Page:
Internet shutdown shows India fears Modi's governance will be destabilized
Published: Jan 31, 2021 07:14 PM

Police try to stop local residents as they clash with farmers who continue their protest against the central government's recent agricultural reforms blocking a highway at the Delhi-Haryana state border in Singhu, India on Friday. Photo: AFP

How can a country improve people's livelihood and properly deal with the public opinion while developing the economy and advancing reforms? How to reach a balance between fairness and efficiency? Indian farmers' protests over the past few months have shown that these questions are common issues in maintaining social stability.

Farmers' protests are still going on in India. In response, the Indian government suspended mobile internet services in several areas around New Delhi where the farmers are protesting new agricultural laws. The Indian government said the internet shutdown would continue until Sunday night to "maintain public safety."

New Delhi is well aware of the lessons from over a decade of unrest: from the 2010 Tunisia street demonstrations which triggered the turbulent situation in West Asia and North Africa, to the street protests in Belarus, Kyrgyzstan, Thailand and the US in 2020. These were all exacerbated by mixed factors of online media, domestic economy and social governance that became time bombs detonating social crises. With additional destabilizing facets, there will be a higher probability of crises and the damage will be more serious. 

Therefore, as the Indian farmers' protests intensify, the Modi administration had chosen to suspend the internet and strengthen network media control in order to prevent the protests from affecting social stability and impacting the foundation of governance.

The Indian government has repeatedly used internet shutdowns to control protests. In 2019, the internet was shut down for about 100 times in India. Like the recent protests in many countries, farmers' protests in India are also mainly organized through social media. But such frequent network shutdowns show that the Modi administration does not have too many ways to deal with such crises. All it can do is simply shut the internet down.

The Modi administration believes that the new agricultural laws benefit the country and the people. The laws allow farmers to directly sell agricultural products and other crops to the private sector. This supposedly reduces the intermediate links of food circulation, and improves India's agricultural production through the market, ultimately improving farmers' livelihood. But the Indian farmers don't see it this way. In addition to the Indian government's lack of soliciting opinions on the laws, there are two other reasons why the farmers are strongly protesting against the laws.

One reason is the encouragement behind the curtain by some agricultural commodities brokers who have been chartered by the Indian government. These brokers were worried about their positions and interests and thus colluded with each other to form special interest groups. The other reason is the push from opposition parties in India, which have aimed to take advantage of the event to blow a strike to the Modi administration.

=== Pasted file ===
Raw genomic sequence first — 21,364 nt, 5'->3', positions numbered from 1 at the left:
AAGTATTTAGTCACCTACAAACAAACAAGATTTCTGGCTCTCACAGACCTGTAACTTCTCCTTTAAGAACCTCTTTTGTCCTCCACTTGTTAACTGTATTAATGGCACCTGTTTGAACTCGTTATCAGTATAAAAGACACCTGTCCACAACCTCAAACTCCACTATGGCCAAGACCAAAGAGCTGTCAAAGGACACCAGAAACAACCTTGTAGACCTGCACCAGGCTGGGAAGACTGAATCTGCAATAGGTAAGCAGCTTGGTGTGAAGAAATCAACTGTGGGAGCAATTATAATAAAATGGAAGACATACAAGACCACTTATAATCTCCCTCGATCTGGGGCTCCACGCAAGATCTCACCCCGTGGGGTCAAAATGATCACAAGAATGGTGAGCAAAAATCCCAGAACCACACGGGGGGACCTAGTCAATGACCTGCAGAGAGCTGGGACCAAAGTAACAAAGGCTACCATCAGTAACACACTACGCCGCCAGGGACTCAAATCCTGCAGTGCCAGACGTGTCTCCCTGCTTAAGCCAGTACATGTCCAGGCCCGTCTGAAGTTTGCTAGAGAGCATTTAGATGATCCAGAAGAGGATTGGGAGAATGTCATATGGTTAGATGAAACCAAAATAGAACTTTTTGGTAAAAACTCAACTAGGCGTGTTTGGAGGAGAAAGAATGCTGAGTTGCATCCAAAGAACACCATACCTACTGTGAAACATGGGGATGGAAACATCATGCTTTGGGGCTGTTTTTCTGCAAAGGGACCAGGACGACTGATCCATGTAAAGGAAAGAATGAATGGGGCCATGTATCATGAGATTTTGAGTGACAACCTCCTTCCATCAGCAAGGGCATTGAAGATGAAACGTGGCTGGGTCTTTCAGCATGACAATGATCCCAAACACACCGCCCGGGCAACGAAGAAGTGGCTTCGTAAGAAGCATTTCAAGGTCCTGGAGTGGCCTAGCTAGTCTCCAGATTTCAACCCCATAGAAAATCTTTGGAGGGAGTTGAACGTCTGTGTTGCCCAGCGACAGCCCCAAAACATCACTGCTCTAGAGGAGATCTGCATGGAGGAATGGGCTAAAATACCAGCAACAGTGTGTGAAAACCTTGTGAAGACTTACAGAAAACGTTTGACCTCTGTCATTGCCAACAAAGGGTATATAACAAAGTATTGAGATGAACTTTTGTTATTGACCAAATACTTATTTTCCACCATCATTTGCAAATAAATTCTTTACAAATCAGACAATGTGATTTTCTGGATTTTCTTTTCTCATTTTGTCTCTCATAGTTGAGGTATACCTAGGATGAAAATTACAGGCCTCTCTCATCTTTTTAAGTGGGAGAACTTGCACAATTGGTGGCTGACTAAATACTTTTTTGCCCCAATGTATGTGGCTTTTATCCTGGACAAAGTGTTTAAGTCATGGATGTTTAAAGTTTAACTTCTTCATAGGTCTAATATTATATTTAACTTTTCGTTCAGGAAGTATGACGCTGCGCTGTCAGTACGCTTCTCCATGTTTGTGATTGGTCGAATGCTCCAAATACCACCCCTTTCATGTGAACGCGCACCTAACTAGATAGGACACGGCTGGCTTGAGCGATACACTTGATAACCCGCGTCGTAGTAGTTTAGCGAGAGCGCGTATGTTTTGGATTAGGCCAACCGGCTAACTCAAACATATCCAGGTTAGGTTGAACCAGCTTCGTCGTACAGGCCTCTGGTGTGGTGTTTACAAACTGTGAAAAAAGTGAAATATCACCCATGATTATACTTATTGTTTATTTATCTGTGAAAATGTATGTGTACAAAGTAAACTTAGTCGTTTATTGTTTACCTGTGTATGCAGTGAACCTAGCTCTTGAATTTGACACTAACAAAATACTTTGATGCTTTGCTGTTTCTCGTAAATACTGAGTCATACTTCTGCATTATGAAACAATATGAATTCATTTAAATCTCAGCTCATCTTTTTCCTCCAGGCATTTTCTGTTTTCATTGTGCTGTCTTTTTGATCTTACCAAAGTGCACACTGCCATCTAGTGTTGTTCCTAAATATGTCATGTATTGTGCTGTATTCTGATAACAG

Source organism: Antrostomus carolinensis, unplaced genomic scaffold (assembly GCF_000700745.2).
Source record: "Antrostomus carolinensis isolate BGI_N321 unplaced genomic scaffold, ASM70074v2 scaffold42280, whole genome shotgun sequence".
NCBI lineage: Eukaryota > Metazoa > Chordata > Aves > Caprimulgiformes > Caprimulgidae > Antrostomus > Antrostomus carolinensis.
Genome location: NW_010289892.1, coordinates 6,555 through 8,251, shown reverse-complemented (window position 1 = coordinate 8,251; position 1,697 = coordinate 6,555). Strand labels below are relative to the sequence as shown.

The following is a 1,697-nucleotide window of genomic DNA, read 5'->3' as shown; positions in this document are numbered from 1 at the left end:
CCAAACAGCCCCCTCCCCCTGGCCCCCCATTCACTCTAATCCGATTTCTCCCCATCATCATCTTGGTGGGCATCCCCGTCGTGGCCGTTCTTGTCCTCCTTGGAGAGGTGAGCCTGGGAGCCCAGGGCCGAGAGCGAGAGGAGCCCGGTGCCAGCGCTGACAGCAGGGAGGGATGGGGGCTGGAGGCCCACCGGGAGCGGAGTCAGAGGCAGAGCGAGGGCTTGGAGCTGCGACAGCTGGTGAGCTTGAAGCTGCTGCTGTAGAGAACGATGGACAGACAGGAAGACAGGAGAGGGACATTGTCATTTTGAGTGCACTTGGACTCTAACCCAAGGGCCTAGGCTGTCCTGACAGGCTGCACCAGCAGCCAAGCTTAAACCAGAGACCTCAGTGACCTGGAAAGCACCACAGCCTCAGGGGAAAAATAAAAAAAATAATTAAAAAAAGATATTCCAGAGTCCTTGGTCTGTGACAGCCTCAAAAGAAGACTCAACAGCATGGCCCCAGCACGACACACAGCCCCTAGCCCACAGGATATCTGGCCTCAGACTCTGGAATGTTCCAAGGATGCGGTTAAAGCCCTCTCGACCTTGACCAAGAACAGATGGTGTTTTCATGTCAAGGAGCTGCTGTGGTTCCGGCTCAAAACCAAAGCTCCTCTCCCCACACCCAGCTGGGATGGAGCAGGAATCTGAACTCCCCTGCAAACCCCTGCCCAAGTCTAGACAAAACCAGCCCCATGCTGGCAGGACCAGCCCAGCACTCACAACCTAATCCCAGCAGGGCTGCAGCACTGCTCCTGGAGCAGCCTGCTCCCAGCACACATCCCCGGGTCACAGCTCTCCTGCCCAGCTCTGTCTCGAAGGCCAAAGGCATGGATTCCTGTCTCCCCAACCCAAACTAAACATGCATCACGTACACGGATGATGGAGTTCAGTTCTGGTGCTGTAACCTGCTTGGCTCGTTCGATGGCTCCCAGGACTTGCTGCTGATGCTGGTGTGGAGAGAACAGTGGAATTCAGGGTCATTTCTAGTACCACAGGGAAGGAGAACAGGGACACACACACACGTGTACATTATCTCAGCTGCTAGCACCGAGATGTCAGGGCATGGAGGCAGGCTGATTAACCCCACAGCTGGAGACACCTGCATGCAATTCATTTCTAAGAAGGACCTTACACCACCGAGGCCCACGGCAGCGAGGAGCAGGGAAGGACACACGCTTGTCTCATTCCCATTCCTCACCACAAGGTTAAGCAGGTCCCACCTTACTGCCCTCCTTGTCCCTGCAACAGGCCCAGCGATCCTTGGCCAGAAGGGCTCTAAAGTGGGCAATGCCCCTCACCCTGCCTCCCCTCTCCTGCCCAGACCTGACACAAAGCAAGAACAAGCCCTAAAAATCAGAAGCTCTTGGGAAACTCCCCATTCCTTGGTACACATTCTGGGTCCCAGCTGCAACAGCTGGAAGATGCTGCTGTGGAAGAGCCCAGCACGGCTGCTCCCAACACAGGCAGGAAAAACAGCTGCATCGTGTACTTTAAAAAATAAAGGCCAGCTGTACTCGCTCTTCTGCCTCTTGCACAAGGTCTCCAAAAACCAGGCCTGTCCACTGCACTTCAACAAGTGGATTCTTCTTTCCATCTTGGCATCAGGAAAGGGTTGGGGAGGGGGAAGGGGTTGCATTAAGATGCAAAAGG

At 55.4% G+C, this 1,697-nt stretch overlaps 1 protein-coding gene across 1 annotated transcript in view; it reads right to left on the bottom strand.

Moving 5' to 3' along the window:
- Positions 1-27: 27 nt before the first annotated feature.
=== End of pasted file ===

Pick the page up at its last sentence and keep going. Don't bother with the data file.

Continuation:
Relying on its majority in parliament, the ruling Bharatiya Janata Party quickly passed the farm bills by voice vote disregarding the oppositions' appeal for further discussion. This has become an excuse by the opposition groups to attack the Modi administration, accusing it of acting against farmers and democracy.

The farm bills can be viewed as a continuation of Modi's measures of economic and social development. These are defined with tough politics and high stakes publicity. 

But the protesters won't concede easily to Modi's strong-arm tactics, and the crisis will not be settled in a short time.

Previous cases demonstrate that India's development doesn't necessarily benefit basic-level Indian people. Agriculture in India is dominated by small-scale farms, 80 percent of which have less than 2 hectares of land. It is difficult to achieve economies of scale with futures like this. Moreover, agricultural facilities including logistics and storage in rural areas are severely underdeveloped. In this context, farmers find it hard to avoid being exploited by ruthless brokers. From this perspective, given India's long-term development, it is somewhat biased to plainly accuse Modi of ignoring farmers' interests. 

Simultaneously assuring fairness and efficiency is fundamental for a country to maintain social stability while it develops its economy, promote reforms, and properly addresses people's livelihood demands. This is what the protests triggered by the farm bills in India have demonstrated. And this is a world-class puzzle. 

Given the complexity of India's political system, multiparty politics, and religious features, even seemingly simple reforms often affect the whole country. Even a political strongman like Modi is having his hands tied. He is being forced to stop while trying to solve long-term economic and social knots. 

The author is director of the research department at the National Strategy Institute at Tsinghua University. opinion@globaltimes.com.cn
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